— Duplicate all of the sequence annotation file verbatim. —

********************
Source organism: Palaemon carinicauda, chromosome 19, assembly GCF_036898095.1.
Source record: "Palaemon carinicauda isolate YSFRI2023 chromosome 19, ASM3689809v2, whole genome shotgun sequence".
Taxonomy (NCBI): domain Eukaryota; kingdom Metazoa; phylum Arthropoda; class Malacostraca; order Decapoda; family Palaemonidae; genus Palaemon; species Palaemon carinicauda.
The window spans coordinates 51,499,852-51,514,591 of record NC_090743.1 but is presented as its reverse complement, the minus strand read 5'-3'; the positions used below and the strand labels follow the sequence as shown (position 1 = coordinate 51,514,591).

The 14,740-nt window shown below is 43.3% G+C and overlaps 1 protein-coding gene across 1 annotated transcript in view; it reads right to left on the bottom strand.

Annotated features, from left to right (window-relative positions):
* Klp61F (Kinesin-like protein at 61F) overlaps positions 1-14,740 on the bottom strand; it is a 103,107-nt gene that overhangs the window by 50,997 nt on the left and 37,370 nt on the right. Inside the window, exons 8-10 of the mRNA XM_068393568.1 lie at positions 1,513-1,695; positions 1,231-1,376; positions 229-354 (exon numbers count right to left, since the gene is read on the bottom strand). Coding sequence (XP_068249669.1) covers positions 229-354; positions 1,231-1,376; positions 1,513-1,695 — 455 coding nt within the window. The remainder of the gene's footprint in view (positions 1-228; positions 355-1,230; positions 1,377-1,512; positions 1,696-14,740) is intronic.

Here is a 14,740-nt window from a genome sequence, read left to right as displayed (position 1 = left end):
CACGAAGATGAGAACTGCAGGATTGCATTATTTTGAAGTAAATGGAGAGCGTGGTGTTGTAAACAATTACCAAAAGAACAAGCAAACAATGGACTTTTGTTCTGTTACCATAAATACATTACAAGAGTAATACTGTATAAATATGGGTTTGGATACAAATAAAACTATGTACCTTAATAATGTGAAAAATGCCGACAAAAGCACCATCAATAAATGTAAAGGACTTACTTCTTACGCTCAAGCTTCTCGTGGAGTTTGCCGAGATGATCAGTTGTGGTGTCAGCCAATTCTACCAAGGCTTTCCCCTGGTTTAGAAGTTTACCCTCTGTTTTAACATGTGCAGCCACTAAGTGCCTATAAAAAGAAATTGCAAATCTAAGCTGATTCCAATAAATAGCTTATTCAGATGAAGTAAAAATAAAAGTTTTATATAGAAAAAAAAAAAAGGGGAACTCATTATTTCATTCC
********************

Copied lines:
Source organism: Palaemon carinicauda, chromosome 19, assembly GCF_036898095.1.
Source record: "Palaemon carinicauda isolate YSFRI2023 chromosome 19, ASM3689809v2, whole genome shotgun sequence".
Taxonomy (NCBI): domain Eukaryota; kingdom Metazoa; phylum Arthropoda; class Malacostraca; order Decapoda; family Palaemonidae; genus Palaemon; species Palaemon carinicauda.
The window spans coordinates 51,499,852-51,514,591 of record NC_090743.1 but is presented as its reverse complement, the minus strand read 5'-3'; the positions used below and the strand labels follow the sequence as shown (position 1 = coordinate 51,514,591).

The 14,740-nt window shown below is 43.3% G+C and overlaps 1 protein-coding gene across 1 annotated transcript in view; it reads right to left on the bottom strand.

Annotated features, from left to right (window-relative positions):
* Klp61F (Kinesin-like protein at 61F) overlaps positions 1-14,740 on the bottom strand; it is a 103,107-nt gene that overhangs the window by 50,997 nt on the left and 37,370 nt on the right. Inside the window, exons 8-10 of the mRNA XM_068393568.1 lie at positions 1,513-1,695; positions 1,231-1,376; positions 229-354 (exon numbers count right to left, since the gene is read on the bottom strand). Coding sequence (XP_068249669.1) covers positions 229-354; positions 1,231-1,376; positions 1,513-1,695 — 455 coding nt within the window. The remainder of the gene's footprint in view (positions 1-228; positions 355-1,230; positions 1,377-1,512; positions 1,696-14,740) is intronic.

Here is a 14,740-nt window from a genome sequence, read left to right as displayed (position 1 = left end):
CACGAAGATGAGAACTGCAGGATTGCATTATTTTGAAGTAAATGGAGAGCGTGGTGTTGTAAACAATTACCAAAAGAACAAGCAAACAATGGACTTTTGTTCTGTTACCATAAATACATTACAAGAGTAATACTGTATAAATATGGGTTTGGATACAAATAAAACTATGTACCTTAATAATGTGAAAAATGCCGACAAAAGCACCATCAATAAATGTAAAGGACTTACTTCTTACGCTCAAGCTTCTCGTGGAGTTTGCCGAGATGATCAGTTGTGGTGTCAGCCAATTCTACCAAGGCTTTCCCCTGGTTTAGAAGTTTACCCTCTGTTTTAACATGTGCAGCCACTAAGTGCCTATAAAAAGAAATTGCAAATCTAAGCTGATTCCAATAAATAGCTTATTCAGATGAAGTAAAAATAAAAGTTTTATATAGAAAAAAAAAAAAGGGGAACTCATTATTTCATTCC